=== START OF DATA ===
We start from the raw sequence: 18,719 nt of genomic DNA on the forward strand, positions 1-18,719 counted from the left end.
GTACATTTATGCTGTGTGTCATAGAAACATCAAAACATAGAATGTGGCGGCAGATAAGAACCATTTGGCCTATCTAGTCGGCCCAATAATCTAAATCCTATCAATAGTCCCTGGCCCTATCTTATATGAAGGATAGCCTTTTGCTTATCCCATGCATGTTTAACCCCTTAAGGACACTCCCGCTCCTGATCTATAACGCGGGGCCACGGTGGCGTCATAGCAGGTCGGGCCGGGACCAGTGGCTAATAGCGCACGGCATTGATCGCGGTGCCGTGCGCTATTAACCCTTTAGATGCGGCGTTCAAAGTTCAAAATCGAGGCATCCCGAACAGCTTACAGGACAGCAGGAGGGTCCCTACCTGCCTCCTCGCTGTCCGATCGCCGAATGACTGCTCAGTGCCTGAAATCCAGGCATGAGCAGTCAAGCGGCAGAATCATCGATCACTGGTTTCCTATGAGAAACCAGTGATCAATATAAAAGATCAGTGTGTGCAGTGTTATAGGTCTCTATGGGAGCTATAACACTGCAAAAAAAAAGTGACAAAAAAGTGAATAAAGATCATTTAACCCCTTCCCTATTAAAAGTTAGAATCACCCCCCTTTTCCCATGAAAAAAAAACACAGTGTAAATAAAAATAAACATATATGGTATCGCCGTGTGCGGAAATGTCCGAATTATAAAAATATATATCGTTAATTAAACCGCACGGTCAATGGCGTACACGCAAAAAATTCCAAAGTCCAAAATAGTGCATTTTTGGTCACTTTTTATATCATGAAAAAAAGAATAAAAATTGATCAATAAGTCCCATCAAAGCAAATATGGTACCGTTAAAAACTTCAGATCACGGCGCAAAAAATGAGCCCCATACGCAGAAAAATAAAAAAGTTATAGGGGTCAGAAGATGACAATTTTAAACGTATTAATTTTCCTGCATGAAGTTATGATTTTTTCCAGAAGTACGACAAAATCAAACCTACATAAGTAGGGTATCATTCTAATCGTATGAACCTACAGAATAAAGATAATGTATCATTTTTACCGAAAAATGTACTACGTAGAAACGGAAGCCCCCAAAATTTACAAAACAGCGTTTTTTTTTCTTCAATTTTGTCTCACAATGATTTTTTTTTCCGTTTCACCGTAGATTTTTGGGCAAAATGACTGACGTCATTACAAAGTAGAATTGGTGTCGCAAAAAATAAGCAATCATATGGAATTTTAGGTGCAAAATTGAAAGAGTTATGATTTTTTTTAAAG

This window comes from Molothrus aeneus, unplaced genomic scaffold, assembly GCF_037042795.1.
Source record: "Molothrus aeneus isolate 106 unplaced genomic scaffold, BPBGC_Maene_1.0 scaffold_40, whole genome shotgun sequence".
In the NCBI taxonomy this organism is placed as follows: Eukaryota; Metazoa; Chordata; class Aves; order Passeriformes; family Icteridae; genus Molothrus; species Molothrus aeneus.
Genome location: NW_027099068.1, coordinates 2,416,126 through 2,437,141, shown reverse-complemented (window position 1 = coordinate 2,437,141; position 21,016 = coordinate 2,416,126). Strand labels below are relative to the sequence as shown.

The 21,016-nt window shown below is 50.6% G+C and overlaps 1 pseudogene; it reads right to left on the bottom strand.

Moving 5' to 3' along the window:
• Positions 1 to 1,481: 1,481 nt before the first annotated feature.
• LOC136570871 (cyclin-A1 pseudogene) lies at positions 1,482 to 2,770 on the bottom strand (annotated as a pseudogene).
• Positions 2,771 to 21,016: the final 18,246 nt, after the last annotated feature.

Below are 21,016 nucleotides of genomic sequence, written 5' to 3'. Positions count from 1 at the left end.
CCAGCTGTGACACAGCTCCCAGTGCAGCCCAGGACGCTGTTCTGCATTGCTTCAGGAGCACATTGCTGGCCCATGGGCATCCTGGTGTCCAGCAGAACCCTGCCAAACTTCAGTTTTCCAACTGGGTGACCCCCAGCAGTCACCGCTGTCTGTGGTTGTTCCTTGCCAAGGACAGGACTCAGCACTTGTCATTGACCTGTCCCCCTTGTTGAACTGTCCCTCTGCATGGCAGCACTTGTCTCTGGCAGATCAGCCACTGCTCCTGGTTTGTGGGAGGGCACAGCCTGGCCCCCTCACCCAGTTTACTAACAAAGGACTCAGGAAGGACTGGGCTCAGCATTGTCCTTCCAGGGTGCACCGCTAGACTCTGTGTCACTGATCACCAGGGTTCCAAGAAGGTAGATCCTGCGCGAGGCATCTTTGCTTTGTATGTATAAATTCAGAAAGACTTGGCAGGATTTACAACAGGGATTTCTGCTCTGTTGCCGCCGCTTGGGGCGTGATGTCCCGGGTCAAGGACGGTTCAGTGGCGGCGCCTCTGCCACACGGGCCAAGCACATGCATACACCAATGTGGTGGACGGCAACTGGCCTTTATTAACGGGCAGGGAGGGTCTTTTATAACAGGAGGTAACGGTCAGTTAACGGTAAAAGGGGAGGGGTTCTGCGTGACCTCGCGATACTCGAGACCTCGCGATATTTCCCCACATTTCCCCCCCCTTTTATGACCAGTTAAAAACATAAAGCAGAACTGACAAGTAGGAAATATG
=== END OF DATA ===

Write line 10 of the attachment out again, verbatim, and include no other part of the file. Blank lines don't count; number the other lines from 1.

• LOC136570871 (cyclin-A1 pseudogene) lies at positions 1,482 to 2,770 on the bottom strand (annotated as a pseudogene).